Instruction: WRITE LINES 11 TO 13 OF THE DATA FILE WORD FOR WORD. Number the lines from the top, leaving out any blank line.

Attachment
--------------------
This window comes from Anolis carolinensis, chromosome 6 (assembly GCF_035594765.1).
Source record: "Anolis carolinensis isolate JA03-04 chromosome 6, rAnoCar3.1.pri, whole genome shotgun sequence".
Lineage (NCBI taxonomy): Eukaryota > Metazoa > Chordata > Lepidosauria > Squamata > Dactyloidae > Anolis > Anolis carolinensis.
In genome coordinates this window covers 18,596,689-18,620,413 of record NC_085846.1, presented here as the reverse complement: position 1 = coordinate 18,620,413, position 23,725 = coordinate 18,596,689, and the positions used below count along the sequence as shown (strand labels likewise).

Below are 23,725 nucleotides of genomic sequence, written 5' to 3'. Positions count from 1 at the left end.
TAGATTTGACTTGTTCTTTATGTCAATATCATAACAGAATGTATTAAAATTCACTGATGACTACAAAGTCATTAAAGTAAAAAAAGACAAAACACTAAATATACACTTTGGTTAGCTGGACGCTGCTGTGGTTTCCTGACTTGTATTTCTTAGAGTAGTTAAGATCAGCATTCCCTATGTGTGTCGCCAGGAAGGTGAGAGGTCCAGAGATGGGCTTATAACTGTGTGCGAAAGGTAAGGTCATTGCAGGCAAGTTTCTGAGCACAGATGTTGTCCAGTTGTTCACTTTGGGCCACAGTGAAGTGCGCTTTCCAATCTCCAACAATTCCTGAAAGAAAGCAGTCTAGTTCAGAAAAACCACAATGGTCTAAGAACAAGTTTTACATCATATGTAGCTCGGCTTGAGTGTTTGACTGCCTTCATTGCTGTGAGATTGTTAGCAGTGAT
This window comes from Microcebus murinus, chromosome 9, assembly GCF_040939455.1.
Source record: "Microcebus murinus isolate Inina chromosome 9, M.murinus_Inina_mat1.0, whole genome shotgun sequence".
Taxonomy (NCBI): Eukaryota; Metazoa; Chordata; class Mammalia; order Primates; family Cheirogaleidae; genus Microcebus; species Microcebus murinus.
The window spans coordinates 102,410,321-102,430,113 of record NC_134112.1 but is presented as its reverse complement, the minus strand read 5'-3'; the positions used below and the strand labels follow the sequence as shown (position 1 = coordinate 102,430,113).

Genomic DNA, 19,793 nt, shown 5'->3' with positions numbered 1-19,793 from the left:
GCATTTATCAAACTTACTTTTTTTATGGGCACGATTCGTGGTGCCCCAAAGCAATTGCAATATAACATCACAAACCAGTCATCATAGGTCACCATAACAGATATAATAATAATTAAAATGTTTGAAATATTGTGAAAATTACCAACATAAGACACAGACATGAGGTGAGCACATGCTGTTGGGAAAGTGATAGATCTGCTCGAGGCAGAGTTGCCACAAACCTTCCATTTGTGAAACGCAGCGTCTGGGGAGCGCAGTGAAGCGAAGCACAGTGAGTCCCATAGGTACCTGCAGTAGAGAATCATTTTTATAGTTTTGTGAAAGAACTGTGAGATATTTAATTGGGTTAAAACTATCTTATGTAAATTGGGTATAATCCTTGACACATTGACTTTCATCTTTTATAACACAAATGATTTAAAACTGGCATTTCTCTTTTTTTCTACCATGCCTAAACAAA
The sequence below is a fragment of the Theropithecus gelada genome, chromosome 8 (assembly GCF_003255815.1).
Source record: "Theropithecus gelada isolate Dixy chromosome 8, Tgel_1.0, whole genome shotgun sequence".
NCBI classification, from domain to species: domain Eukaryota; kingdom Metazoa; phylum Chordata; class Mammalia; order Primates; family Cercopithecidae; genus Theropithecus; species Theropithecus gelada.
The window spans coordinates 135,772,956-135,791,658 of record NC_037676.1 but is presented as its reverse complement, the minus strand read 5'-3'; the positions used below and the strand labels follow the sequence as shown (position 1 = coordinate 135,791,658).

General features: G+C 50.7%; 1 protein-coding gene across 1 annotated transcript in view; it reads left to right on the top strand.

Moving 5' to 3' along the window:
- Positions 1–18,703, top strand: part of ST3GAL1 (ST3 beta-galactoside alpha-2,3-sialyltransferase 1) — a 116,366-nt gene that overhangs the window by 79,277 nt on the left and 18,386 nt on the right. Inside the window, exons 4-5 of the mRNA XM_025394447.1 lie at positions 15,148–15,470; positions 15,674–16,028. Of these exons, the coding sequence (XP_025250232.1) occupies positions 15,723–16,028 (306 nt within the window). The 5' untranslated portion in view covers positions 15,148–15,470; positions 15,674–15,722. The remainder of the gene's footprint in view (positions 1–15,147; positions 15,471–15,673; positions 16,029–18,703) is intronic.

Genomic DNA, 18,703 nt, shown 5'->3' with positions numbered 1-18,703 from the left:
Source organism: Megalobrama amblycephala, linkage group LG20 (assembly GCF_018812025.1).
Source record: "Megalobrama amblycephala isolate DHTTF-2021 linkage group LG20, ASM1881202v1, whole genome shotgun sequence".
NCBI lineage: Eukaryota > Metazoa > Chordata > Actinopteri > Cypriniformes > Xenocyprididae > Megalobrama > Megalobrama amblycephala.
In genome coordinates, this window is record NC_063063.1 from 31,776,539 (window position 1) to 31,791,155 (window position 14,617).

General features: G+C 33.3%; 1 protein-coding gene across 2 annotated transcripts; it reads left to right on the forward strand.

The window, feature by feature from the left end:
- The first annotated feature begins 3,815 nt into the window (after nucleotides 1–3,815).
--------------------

Genomic DNA, 19,793 nt, shown 5'->3' with positions numbered 1-19,793 from the left:
GCATTTATCAAACTTACTTTTTTTATGGGCACGATTCGTGGTGCCCCAAAGCAATTGCAATATAACATCACAAACCAGTCATCATAGGTCACCATAACAGATATAATAATAATTAAAATGTTTGAAATATTGTGAAAATTACCAACATAAGACACAGACATGAGGTGAGCACATGCTGTTGGGAAAGTGATAGATCTGCTCGAGGCAGAGTTGCCACAAACCTTCCATTTGTGAAACGCAGCGTCTGGGGAGCGCAGTGAAGCGAAGCACAGTGAGTCCCATAGGTACCTGCAGTAGAGAATCATTTTTATAGTTTTGTGAAAGAACTGTGAGATATTTAATTGGGTTAAAACTATCTTATGTAAATTGGGTATAATCCTTGACACATTGACTTTCATCTTTTATAACACAAATGATTTAAAACTGGCATTTCTCTTTTTTTCTACCATGCCTAAACAAA
The sequence below is a fragment of the Theropithecus gelada genome, chromosome 8 (assembly GCF_003255815.1).